The continuing disarray of mainstream publishing and their head-in-the-sand approach to the whole e-book phenomenon means that e-publishers like Byliner have a real chance of stealing a whole lot of their talent. Of course, a mention on "60 Minutes" is about as good as it gets in terms of free advertising, something not readily available to the fiction writer. But it's the wave of the future, and if I won the lottery, I'd set up an e-publishing house yesterday. Because I love books, and I don't have a lot of respect for what is coming out from New York these days.

This does raise the thorny issue of pricing. Because that sort of pricing demands that you sell a ton of downloads, but authors like Krakauer have that capability. Someone like me, not so much. And if enough authors of Krakauer's stature keep publishing books at $2.99, then there is constant and unrelenting pressure on all of us (publishers and authors alike) to match that pricing. It's like how amazon offered best sellers at $18.00 and all of a sudden people only expected to pay $18.00 for best-sellers, and good-bye independent bookstore, hello amazon and chain stores: capitalism at work.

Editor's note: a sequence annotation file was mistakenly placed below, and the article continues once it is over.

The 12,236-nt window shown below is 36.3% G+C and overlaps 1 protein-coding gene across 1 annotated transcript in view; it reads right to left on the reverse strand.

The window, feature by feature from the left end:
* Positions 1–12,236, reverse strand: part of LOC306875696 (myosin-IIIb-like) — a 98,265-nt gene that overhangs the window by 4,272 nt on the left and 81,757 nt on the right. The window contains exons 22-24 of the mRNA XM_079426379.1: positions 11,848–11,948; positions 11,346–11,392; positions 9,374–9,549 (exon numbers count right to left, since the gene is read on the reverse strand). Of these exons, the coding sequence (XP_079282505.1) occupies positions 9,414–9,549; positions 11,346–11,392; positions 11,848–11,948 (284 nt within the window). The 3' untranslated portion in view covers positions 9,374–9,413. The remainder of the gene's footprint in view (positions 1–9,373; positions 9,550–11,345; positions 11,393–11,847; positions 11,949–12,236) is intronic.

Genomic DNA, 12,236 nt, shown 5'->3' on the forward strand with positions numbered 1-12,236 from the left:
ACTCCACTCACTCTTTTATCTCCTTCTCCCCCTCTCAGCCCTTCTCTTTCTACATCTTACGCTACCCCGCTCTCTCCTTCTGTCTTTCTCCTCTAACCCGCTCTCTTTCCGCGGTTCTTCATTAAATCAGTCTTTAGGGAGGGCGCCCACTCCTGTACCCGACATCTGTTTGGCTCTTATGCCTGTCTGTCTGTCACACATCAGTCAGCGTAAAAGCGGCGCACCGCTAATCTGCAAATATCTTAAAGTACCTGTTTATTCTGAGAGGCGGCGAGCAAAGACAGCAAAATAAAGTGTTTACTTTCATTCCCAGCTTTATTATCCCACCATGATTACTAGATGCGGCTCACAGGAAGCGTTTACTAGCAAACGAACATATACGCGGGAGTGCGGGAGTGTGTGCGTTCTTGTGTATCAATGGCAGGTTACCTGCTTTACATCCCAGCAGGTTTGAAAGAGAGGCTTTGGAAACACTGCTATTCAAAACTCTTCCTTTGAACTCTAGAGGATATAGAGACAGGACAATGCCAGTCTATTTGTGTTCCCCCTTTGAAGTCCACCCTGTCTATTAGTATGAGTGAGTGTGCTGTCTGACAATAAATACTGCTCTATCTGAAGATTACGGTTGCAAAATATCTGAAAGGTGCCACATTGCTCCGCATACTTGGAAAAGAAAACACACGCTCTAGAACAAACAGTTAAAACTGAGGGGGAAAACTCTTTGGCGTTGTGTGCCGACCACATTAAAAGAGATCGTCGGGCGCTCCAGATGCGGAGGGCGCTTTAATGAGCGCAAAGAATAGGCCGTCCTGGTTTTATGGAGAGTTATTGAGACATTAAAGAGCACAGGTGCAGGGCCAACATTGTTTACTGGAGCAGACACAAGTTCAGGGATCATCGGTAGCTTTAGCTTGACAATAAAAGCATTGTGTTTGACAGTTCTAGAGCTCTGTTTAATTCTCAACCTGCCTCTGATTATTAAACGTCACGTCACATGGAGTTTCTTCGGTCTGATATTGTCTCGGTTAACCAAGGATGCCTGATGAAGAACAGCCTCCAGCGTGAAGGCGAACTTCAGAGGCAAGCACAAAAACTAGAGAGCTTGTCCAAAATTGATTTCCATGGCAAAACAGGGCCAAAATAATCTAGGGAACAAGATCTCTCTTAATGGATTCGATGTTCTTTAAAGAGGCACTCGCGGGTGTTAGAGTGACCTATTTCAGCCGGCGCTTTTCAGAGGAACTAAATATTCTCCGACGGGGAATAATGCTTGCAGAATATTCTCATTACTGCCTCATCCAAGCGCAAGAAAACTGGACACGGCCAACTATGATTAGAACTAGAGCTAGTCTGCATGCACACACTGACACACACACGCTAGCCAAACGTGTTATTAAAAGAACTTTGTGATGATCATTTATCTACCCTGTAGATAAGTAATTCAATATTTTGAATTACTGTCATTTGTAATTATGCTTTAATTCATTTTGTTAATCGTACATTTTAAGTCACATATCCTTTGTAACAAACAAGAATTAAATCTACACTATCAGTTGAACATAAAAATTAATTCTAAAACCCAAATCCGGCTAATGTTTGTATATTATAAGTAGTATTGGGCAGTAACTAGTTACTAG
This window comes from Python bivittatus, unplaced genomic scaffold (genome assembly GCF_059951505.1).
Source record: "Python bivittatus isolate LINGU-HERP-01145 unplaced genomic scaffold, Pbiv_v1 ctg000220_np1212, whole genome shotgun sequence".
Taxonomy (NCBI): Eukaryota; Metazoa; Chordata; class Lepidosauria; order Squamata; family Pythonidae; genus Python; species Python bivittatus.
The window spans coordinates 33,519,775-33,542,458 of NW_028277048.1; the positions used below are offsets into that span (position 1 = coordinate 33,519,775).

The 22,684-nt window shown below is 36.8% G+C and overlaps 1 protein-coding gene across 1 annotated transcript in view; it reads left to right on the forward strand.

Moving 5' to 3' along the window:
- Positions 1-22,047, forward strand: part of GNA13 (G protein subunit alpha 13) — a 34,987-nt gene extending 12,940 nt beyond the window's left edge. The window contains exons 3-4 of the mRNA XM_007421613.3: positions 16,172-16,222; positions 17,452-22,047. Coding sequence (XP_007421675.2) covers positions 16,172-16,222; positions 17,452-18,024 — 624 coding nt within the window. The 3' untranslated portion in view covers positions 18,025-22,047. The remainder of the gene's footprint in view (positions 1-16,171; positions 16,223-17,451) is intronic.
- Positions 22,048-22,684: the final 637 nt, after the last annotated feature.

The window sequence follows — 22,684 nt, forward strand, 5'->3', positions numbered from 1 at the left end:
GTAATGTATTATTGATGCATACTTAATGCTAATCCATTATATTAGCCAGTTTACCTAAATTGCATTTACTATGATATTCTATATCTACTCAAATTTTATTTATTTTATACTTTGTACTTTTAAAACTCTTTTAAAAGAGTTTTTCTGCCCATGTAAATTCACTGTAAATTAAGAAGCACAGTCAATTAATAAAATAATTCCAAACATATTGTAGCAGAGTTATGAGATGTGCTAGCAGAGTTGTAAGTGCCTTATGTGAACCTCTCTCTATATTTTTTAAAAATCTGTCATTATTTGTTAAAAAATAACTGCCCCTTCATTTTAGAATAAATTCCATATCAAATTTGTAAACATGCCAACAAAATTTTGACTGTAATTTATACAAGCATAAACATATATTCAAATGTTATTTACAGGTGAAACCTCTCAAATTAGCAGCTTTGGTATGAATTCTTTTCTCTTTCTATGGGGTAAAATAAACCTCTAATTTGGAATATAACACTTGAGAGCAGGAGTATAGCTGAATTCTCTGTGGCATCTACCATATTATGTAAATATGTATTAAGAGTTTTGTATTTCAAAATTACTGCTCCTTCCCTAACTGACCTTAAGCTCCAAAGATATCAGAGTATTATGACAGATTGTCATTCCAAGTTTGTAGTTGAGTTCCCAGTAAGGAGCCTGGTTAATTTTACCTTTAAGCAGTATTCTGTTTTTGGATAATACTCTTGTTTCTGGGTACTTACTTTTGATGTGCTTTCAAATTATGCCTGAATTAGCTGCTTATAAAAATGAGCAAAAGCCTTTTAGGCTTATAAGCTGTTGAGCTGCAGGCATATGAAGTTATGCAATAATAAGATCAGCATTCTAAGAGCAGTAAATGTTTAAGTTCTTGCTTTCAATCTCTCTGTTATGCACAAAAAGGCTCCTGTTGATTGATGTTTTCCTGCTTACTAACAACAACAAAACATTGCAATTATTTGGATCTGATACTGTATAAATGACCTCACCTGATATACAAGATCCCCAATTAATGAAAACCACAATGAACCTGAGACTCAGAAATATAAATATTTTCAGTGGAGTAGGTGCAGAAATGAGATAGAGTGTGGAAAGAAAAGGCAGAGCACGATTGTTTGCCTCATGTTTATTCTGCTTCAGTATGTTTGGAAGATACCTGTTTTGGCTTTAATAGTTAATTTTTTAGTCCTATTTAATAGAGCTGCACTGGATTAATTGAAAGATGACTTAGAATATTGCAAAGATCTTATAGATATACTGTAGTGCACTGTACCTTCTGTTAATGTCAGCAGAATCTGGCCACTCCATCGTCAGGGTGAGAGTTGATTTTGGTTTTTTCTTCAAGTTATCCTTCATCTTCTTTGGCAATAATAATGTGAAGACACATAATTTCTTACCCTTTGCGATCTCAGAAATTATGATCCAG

Clearly, this is a cautionary tale for all mainstream publishers. Scrappy, fearless e-publishers are out there making deals with your writers. They are handing them the lion's share of the profit and harnessing the power of amazon.  It's a new day and publishers are hiding under the covers. Get off your butts and stop delaying publication of your manuscripts for over a year. Set up, IMMEDIATELY, your own e-division so that you can publish asap material that is hot and relevant. Some authors will work both in "print" and the "e" medium, but some manuscripts can do very nicely in only "e" versions. What you will lose in print sales you will gain by printing something relevant and CURRENT. Start labeling yourselves as hip, current, on top of what is happening. Stop seeing the e-revolution as the death knell and more of a different cash cow. Krakauer's 75,000 downloads speaks volumes. At least it does to me.